Kk = {I|k : I ∈ K} .
And s(k) ∈ R be determined by the following equation:
X
s(k)
|wI0 (x)|
= 1.
I∈Kk
Proposition 2.2[13] In symbolic space (Σ, ρ), we let K ∈ Σ be any shift invariant set. Then we have
dimH (K) = dimB (K) = lim s(k).
k→∞
m
Lemma 2.2 Let E be a self-conformal set of {wi }i=1 which satisfies thePopen
set condition, and let map π : Σ →Rn be as above. Then for any set K ⊂ , we
have
dimH (π(K)) = dimH (K).
Furthermore, if H d (K) &gt; 0,Pthen H d (π(K)) &gt; 0, where d = dimH (K).
Proof. For any I, J ∈ , we have
π(I) = lim wi1 ◦ wi2 ◦ &middot; &middot; &middot; ◦ win (z),
n→∞
and
π(J) = lim wj1 ◦ wj2 ◦ &middot; &middot; &middot; ◦ wjn (z),
n→∞
for any z ∈ Rn .
Suppose d0 (I, J) = e−k . Since π(I), π(J) ∈ wi1 ◦ wi2 ◦ &middot; &middot; &middot; ◦ wik (E) = wI|k (E), so
|π(I) − π(J)| ≤ wI|k (E) ≤ ce−k |E| = cρ(I, J) |E| .
It follows that dimH (π(K)) ≤ dimH (K).
Next we will prove that dimH (π(K)) ≥ dimH (K).
Let Qδ = {I ∈ Kk : rI δ &lt; |wI (B)| ≤ δ}. Here rI = inf |wI0 (x)|. Then we get
x∈X
F ⊆
∪ wI (B). i.e.
I∈Qδ
∪ wI (B) is a δ-cover ofF . Since K is compact, we can
I∈Qδ
find a finite Q, such that K ⊆ ∪ σI . We write q = max {|I| : I ∈ Q}. Then
I∈Q
diamσI ≤ e−q . So
X
X
X
X
c
c
Hec−q (K) ≤
(diamσI )c ≤
e−qc ≤
c1 |wI (B)| = c1
|wI (B)| .
I∈Q
I∈Q
I∈Q
I∈Q
Here c, c1 are constants. Hence
c
Hec−q (K) ≤ c1 H|B|
−1 (π(K)).
δ
Since we can find a constant c2 , such that e−q ≤ c2 |B| δ, then for δ → 0 we have
e−q → 0. So H c (K) ≤ c1 H c (π(K)). That means
dimH (π(K)) ≥ dimH (K). CONTINUITY OF THE HAUSDORFF DIMENSION FOR SUB-SELF-CONFORMAL SETS235
m
Lemma 2.3[11] LetF be a sub-self-conformal set for {wi }i=1 which satisfies the
open set condition. Suppose π, K be as above, and let F = π(K). Then
dimH (F ) = dimB (F ) = dimH (K) = s.
Here s is the number satisfies τ (s) = lim (
P
k→∞ I∈Kk
s 1
|wI0 (x)| ) /k = 1.
3. The continuity of the Hausdorff dimension
m
Theorem 3.1 Let F be a sub-self-conformal set for {wi }i=1 which satisfies the
∞
open set condition. Then there exists an IFS {δk }k=1 such that
∞
(I) F = ∩ Ak , here Ak are the self-conformal sets for δk .
k=1
m
(II) If {wi }i=1 satisfies the open set condition, then δk satisfies the open set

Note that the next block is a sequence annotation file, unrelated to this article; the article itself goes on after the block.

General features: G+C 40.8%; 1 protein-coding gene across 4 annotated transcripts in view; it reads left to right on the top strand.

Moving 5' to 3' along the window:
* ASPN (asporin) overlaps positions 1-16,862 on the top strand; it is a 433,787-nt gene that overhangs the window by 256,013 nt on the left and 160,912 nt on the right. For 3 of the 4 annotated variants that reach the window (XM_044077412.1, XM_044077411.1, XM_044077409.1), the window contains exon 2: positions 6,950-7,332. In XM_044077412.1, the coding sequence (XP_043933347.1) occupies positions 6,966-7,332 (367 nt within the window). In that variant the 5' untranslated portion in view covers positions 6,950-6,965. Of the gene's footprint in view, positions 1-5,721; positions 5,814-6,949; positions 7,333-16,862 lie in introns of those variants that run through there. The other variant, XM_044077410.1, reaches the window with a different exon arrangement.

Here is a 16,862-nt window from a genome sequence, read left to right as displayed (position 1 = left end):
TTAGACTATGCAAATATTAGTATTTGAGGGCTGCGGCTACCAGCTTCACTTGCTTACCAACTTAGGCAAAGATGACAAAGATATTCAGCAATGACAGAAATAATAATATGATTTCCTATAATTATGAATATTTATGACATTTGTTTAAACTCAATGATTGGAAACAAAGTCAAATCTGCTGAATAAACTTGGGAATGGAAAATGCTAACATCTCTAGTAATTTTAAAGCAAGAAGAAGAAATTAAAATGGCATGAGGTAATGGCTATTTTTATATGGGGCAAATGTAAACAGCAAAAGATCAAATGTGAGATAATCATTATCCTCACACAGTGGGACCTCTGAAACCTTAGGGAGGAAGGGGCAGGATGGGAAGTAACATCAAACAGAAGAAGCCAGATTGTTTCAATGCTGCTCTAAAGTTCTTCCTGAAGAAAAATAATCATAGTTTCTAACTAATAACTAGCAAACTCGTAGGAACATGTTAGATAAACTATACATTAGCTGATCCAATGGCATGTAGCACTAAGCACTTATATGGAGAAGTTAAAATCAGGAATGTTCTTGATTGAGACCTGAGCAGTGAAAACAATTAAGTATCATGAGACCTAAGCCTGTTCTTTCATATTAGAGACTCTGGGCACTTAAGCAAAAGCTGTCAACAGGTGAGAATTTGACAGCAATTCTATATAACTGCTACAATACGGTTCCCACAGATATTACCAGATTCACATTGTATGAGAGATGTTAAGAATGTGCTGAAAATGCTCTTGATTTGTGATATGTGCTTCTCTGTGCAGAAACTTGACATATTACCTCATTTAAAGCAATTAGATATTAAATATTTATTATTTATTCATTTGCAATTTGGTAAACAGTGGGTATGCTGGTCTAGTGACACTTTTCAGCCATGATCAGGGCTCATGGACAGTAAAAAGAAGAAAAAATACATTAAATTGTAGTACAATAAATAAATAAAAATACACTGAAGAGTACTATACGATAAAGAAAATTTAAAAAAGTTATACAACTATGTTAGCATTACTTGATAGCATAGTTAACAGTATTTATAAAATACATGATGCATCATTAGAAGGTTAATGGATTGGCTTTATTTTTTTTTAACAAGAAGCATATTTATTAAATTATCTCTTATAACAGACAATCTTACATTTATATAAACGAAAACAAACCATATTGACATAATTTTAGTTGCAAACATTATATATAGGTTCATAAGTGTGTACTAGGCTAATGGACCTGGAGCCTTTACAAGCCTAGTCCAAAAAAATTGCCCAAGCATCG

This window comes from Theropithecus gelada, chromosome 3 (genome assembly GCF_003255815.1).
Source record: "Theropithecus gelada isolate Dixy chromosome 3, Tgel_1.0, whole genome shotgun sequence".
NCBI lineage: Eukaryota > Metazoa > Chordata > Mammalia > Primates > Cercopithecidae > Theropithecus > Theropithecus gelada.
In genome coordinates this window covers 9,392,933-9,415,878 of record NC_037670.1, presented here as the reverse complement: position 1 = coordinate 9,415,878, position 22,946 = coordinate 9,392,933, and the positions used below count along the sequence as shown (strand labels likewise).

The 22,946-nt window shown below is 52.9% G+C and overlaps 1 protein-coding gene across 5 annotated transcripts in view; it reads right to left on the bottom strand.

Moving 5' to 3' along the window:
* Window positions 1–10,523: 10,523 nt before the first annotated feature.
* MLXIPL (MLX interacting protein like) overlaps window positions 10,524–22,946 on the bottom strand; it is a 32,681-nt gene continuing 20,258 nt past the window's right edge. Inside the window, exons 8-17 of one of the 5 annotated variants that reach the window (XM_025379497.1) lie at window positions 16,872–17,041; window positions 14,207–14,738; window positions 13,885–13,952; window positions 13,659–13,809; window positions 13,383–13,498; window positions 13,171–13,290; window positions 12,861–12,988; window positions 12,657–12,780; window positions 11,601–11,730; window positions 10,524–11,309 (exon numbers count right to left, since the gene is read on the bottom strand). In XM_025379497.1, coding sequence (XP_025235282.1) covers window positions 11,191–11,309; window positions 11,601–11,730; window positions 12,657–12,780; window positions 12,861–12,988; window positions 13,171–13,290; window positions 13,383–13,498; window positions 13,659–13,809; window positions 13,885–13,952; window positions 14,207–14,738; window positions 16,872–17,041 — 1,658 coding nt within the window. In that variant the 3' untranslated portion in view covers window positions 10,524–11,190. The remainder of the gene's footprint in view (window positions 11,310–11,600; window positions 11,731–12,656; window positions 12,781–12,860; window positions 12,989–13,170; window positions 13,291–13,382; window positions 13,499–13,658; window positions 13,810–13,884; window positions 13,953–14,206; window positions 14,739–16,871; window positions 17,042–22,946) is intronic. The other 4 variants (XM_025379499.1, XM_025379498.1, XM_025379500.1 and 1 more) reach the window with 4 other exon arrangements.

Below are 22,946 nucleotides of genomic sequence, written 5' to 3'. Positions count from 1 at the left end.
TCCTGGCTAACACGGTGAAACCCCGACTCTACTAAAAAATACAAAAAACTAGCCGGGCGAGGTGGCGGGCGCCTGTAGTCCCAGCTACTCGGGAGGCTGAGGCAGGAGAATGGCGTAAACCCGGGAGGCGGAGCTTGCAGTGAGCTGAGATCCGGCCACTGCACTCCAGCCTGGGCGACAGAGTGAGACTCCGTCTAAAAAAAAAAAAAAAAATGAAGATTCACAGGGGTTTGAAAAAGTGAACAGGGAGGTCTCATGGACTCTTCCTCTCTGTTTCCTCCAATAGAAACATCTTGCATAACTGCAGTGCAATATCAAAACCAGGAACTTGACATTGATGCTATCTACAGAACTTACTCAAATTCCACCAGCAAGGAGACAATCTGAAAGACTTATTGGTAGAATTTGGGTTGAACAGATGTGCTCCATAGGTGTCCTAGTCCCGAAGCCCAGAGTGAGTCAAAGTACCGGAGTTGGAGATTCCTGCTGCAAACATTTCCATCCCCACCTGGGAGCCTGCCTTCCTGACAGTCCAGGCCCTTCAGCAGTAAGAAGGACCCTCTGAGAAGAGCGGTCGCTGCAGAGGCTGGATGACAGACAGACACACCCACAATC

condition also. Furthermore, for each k ∈ N , we have
dimH (F ) = lim dimH (Ak ).
k→∞
Proof. (I) Let Qk = {I ∈ Kk , σI ∩ K 6= φ}, and δk = {wI : I ∈ Qk }. For any
x ∈ F , there exists an I = i1 i2 &middot; &middot; &middot; ∈ K such that
x = lim wi1 ◦ wi2 ◦ &middot; &middot; &middot; ◦ win (z).
n→∞
For each k ∈ N , we let Ij |kk = Ijk+1 Ijk+2 &middot; &middot; &middot; Ijk+k (j = 0, 1, 2 &middot; &middot; &middot; ). Then Ij |kk ∈ Qk ,
and
x = lim wI0 |kk ◦ wI1 |kk ◦ &middot; &middot; &middot; ◦ wIj |kk (z).
j→∞
S∞
Thus x ∈ k=1 Ak .
S∞
Conversely, we let x ∈ k=1 Ak for any k ∈ N . Then there is a sequence
I0 |kk , I1 |kk , &middot; &middot; &middot; , Ij |kk &middot; &middot; &middot; ∈ Qk such that x = lim wI0 |kk ◦ wI1 |kk ◦ &middot; &middot; &middot; ◦ wIj |kk (z), for any
j→∞
z ∈ Rn . Since Ak ∈ E, then x ∈ wI0 |kk (E), i.e. we can find some P ∈ E, such that
x = wI0 |kk (P ). Suppose x ∈
/ F , we have d(x, F ) = c &gt; 0. For |E| &lt; ∞, so we can
get some k ∈ N such that RIk |E| &lt; 2c . Here RI = max |wI0 (x)|. Let
x∈X
y = lim wIk+1 ◦ wIk+2 ◦ &middot; &middot; &middot; ◦ wIn (z),
for any z ∈ E.
π(I) = lim wI1 ◦ wI2 ◦ &middot; &middot; &middot; ◦ wIn (z),
for any z ∈ E.
n→∞
Then we have
n→∞
Hence
c
|x − π(I)| = wI0 |k (P ) − wI0 |k (y) ≤ RIk |z − P | &lt; .
2
That means d(x, F ) &lt; 2c . So x ∈ F .
n
S
(II) Let U be a bounded open set, which satisfies
wi (U ) ⊂ U and wi (U ) ∩
i=1
wj (U ) = φ. Then we have wI (U ) ⊂ U , for any k ∈ N and I ∈ Qk . For each
I = (i1 , i2 , &middot; &middot; &middot; , ik ) and J = (j1 , j2 , &middot; &middot; &middot; , jk ) ∈ Qk , if we let l = max {k : I|k = J|k },
then
wI (U ) ∩ wJ (U ) ⊂ wi1 ◦ wi2 ◦ &middot; &middot; &middot; ◦ wil−1 (wil (U ) ∩ wjl (U )).